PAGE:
No rate hikes for three years is music to the market ears
US stocks bounced to the beat of a convincingly dovish Fed who stuck to the script by vowing to keep its easy-money policies in place for as far as the eye can see – or at least until the US economy fully recovers from the effects of the Covid-19 pandemic. Indeed, economic growth without rate hikes is music to the market's ear as the market reads that it's too early for the Fed to blink.
As bond and FX market bears are getting dished out a sliver of humble pie, investors are taking solace that the Federal Reserve Chair Jerome Powell delivered a strong and convincing performance here.
The market reaction is a good outcome for the Fed, which needed to walk the line through policy goalposts that are neither too dovish nor hawkish. Powell took no risks here, but by staying very calm and on the script and, notably with the market accepting it, he further cements the Fed's rhetoric credibility.
On the jobs outlook, Powell isn’t giving us much here. However, he underscores that it will take a long time to get these people back to work, given the numbers under consideration. He played the questions about the 2022 dots, and the SLR with a straight bat and the rest of the questions about jobs and the toolbox has pretty much stuck to the script he’s had in place for the last six months or so.
Dots trickled higher, but not enough to get the median to price a hike in 2023. The inflation projection for 2023 moved up a tick to 2.1, which was expected given fiscal stimulus and the improving outlook. But the key takeaway is that the Fed was convincingly dovish enough relative to market expectations; after all, no rate hikes for three years is a very comforting backdrop for risk sentiment.
The dots demonstrated the Fed's AIT commitment and cemented a dovish surprise because most FOMC participants still see rates on hold through 2023; only 7 participants project hikes, with 11 even at the Zero Lower Bound.
Interest rates on hold despite these higher economic forecasts demonstrates two critical messages: a practical commitment to the Fed's new average inflation targeting regime (i.e. accommodating overshoots after periods of undershooting), and a higher bar to shift hawkish communication this year – core inflation will now need to move above ~2¼% in 2021 for the Fed to change its tune. So, on the surface, risk assets appear to have been given a green light policy pass for 2021, at least for now.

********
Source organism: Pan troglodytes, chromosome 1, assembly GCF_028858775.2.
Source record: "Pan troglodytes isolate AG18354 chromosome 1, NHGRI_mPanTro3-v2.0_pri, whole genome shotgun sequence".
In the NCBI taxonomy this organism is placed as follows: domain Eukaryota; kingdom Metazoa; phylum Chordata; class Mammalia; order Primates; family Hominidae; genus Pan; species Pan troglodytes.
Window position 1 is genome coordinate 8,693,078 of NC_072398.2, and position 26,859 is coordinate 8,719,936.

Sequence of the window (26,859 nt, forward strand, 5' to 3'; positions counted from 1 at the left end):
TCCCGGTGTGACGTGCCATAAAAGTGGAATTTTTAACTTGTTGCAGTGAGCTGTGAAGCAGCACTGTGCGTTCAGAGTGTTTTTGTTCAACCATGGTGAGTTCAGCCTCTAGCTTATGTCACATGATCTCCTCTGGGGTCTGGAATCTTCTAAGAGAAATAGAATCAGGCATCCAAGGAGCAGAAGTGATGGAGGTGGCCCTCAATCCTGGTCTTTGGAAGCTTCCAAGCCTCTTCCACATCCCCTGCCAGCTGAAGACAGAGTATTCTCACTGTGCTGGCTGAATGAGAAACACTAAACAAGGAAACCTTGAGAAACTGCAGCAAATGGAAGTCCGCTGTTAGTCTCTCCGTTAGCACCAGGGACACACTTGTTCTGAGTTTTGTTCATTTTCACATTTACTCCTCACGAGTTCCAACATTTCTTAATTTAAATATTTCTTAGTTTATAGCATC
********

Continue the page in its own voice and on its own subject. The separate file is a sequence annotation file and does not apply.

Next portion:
What about the movement in the 2022 Dot?
From my seat, the movement in the 2022 dot is interesting: you now have four expecting a hike, up from one previously. With all the focus on 2023, and indeed the Fed's line that rates are on hold for a long time, that’s a significant change.
It's a significant shift that, once the dots get fully digested, you could think it will lead to a further pick up in the cat and mouse game between the market and the Fed that we’ve been highlighting lately.
Although there was a particular element of relief (and profit-taking) in the markets, the Fed's message and Chair Powell’s words alone shouldn't magically reverse recent market trends. The US economy is recovering, the Fed expects faster economic growth than it previously pencilled in, the unemployment rate could still fall further and faster, and inflation will overshoot for longer. And, as the dots indicate, more members are thinking about raising rates earlier. Once the relief trade is out of the way, there's not much to stop yields from rising again.
Oil prices that remain crimped by more countries in Europe suspending the use of the AstraZeneca vaccine didn't get much help from the EIA data as US crude inventories built by 2.4mb last week and are up 38mb over the previous three weeks due to low refinery utilization following the winter freeze-off; this walks back some of the more bullish for oil inferences from the API estimate the day prior.
Given the patchy recovery where consumption is taking off in the US but struggling in parts of Europe and around the globe, sentiment could be catching down to the economic demand reality.
Simultaneously, the omnipresent risk that OPEC and other oil producing nations could ease production curbs continues to provide a soft but remindful headwind.
With the Fed in no uncertain terms telling the market that it's far too early to blink, the US dollar has been under pressure post FOMC. Front rates yields continue to rally as Fed Chair Powell emphasizes the Fed is very serious about its average inflation targeting: "The only way to give credibility to the new framework is to do it”. He seems pretty pleased with himself and maybe he did have a hand in, with the dots not indicating a hike in 2023. The dollar dropping makes sense to me. Indeed, this is a risk supportive Fed and today's communication is confirming that.
The Malaysian Ringgit
The stars can't seem to align for the ringgit. Still, with the US dollar weaker across the board after the FOMC’s credible dovish messaging, it should outweigh the risk from slightly lower oil prices, given the underlying US dollar movements are the dominant factor. So, the MYR should see a bit of a relief rally today.
With the Fed delivering a credible Average Inflation Targeting twist by allowing the economy to run super hot above 2% and at the same time suggesting rate hikes are at least three years down the road, gold prices rose convincingly. This is leaving some bullion bears to admit an error in judgement and start to recant – at least for today.
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USD regains ground on April inflation figures to outperform low-yielding currencies; EUR/USD meets strong resistance; Gold looks increasingly attractive